Sifting through layers of sediment in Vietnam's Song Hong Delta, researchers weren't surprised to find charred evidence of ancient fires after several cultures migrated there about 5,000 years ago. Cycles of early blazes are tied to changes in the climate, when the area dried out, as well as to agriculture, as a means to clear land for planting. But what could explain a surge in singed land throughout the past 1,500 years?

War, it seems.

A collaborative effort between Vietnamese and Chinese researchers has linked data from the dirt to fashion a new understanding of fire in the area over the past 5,000 years, as humans became a more powerful force in the landscape. They describe their findings in a paper published today in the Proceedings of the National Academy of Sciences.

"In stable societies rulers generally strongly encourage people to farm…. The rulers also supported the building of canals, dams and roads to support irrigation and protect farmlands," the authors note. "Even today, fire is used to clear lands in preparation for agricultural planting in the Song Hong Delta." But these agricultural fires were generally small, local and cyclical.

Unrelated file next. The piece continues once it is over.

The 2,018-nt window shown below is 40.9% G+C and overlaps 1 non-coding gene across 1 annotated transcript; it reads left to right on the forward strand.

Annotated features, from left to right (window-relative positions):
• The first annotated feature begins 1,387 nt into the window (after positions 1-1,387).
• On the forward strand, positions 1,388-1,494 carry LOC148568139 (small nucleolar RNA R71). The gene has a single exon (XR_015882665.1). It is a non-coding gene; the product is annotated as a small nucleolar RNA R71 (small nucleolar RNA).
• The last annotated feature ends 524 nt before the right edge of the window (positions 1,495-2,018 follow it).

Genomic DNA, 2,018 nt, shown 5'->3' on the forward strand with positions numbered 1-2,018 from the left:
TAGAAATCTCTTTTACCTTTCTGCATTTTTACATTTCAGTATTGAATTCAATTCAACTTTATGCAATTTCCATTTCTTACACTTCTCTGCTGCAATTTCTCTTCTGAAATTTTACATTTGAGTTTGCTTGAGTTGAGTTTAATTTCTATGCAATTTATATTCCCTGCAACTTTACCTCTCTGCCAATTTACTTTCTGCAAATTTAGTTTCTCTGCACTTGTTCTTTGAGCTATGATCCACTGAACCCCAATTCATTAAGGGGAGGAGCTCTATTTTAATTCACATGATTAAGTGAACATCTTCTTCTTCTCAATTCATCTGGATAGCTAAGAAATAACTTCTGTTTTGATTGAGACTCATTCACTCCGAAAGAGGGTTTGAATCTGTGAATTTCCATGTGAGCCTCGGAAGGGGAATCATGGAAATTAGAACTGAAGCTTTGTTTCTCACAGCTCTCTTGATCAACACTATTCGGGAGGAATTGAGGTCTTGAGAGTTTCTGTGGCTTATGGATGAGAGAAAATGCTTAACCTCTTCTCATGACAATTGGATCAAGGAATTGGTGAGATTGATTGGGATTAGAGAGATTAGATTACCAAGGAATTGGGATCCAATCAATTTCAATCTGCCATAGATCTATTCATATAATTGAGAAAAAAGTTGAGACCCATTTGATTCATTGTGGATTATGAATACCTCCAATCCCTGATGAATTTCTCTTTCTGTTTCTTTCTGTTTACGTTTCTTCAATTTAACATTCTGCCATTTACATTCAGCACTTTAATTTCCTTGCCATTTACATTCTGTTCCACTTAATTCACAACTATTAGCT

By studying core samples taken from the river delta, the research team, led by Zhen Li of East China Normal University in Shanghai and colleagues, detected patterns and sizes of charcoal to indicate fire distance (small particles can travel farther than 100 meters, whereas larger ones stay put) as well as pollen to deduce the presence of either crops or nonagricultural flora.

The researchers found that about 1,500 years ago, when the frequency of fires surged, major political unrest between the occupying Chinese and local Vietnamese groups was emergent.

As a military tactic, fire was used to scorch the enemy, destroy supplies, disrupt communication and generally to "create confusion," the authors wrote. One description of a 1788 to 1798 battle between the Chinese and Vietnamese recounts that one warring side surrounded the enemy with fire fueled by rice straw and oil. And the scorched-earth battle tactics continued to ravage the area through the 1900s.

"Fire has played an essential role in the development of human civilization," the authors wrote. But, in this case, it was perhaps more destructive than developmental.